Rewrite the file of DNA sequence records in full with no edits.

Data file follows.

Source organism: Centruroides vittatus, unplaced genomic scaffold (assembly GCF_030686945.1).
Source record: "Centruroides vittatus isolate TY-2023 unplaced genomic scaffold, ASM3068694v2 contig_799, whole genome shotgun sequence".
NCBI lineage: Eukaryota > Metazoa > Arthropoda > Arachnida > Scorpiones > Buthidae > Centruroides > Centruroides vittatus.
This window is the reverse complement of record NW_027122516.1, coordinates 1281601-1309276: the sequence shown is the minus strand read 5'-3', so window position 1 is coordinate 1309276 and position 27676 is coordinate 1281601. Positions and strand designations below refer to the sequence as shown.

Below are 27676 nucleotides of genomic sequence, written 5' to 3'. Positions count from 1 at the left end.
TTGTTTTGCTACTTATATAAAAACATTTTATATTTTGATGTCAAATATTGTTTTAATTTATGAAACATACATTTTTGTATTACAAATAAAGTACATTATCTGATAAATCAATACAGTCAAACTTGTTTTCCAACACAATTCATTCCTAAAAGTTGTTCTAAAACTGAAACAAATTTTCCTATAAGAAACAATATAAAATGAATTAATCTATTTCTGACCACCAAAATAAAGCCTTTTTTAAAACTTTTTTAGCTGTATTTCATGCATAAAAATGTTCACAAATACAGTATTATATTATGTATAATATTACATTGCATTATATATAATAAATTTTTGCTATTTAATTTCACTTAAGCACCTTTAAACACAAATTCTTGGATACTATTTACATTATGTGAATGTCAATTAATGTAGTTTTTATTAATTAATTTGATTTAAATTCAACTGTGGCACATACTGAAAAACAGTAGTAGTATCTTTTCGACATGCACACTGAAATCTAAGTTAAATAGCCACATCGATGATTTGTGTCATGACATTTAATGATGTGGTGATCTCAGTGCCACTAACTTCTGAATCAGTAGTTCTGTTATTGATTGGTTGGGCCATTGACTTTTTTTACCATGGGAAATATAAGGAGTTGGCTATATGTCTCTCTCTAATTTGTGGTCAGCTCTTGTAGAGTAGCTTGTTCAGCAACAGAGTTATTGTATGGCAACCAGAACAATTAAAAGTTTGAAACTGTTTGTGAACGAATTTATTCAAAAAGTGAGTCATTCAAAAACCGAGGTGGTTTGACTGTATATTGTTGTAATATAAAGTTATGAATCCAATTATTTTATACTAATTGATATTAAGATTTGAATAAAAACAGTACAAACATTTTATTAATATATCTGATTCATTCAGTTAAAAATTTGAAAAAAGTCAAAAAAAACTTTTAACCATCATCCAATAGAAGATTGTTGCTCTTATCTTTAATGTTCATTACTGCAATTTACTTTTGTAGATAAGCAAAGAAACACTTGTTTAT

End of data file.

Source organism: Centruroides vittatus, unplaced genomic scaffold (assembly GCF_030686945.1).
Source record: "Centruroides vittatus isolate TY-2023 unplaced genomic scaffold, ASM3068694v2 contig_799, whole genome shotgun sequence".
NCBI lineage: Eukaryota > Metazoa > Arthropoda > Arachnida > Scorpiones > Buthidae > Centruroides > Centruroides vittatus.
This window is the reverse complement of record NW_027122516.1, coordinates 1281601-1309276: the sequence shown is the minus strand read 5'-3', so window position 1 is coordinate 1309276 and position 27676 is coordinate 1281601. Positions and strand designations below refer to the sequence as shown.

Below are 27676 nucleotides of genomic sequence, written 5' to 3'. Positions count from 1 at the left end.
TTGTTTTGCTACTTATATAAAAACATTTTATATTTTGATGTCAAATATTGTTTTAATTTATGAAACATACATTTTTGTATTACAAATAAAGTACATTATCTGATAAATCAATACAGTCAAACTTGTTTTCCAACACAATTCATTCCTAAAAGTTGTTCTAAAACTGAAACAAATTTTCCTATAAGAAACAATATAAAATGAATTAATCTATTTCTGACCACCAAAATAAAGCCTTTTTTAAAACTTTTTTAGCTGTATTTCATGCATAAAAATGTTCACAAATACAGTATTATATTATGTATAATATTACATTGCATTATATATAATAAATTTTTGCTATTTAATTTCACTTAAGCACCTTTAAACACAAATTCTTGGATACTATTTACATTATGTGAATGTCAATTAATGTAGTTTTTATTAATTAATTTGATTTAAATTCAACTGTGGCACATACTGAAAAACAGTAGTAGTATCTTTTCGACATGCACACTGAAATCTAAGTTAAATAGCCACATCGATGATTTGTGTCATGACATTTAATGATGTGGTGATCTCAGTGCCACTAACTTCTGAATCAGTAGTTCTGTTATTGATTGGTTGGGCCATTGACTTTTTTTACCATGGGAAATATAAGGAGTTGGCTATATGTCTCTCTCTAATTTGTGGTCAGCTCTTGTAGAGTAGCTTGTTCAGCAACAGAGTTATTGTATGGCAACCAGAACAATTAAAAGTTTGAAACTGTTTGTGAACGAATTTATTCAAAAAGTGAGTCATTCAAAAACCGAGGTGGTTTGACTGTATATTGTTGTAATATAAAGTTATGAATCCAATTATTTTATACTAATTGATATTAAGATTTGAATAAAAACAGTACAAACATTTTATTAATATATCTGATTCATTCAGTTAAAAATTTGAAAAAAGTCAAAAAAAACTTTTAACCATCATCCAATAGAAGATTGTTGCTCTTATCTTTAATGTTCATTACTGCAATTTACTTTTGTAGATAAGCAAAGAAACACTTGTTTAT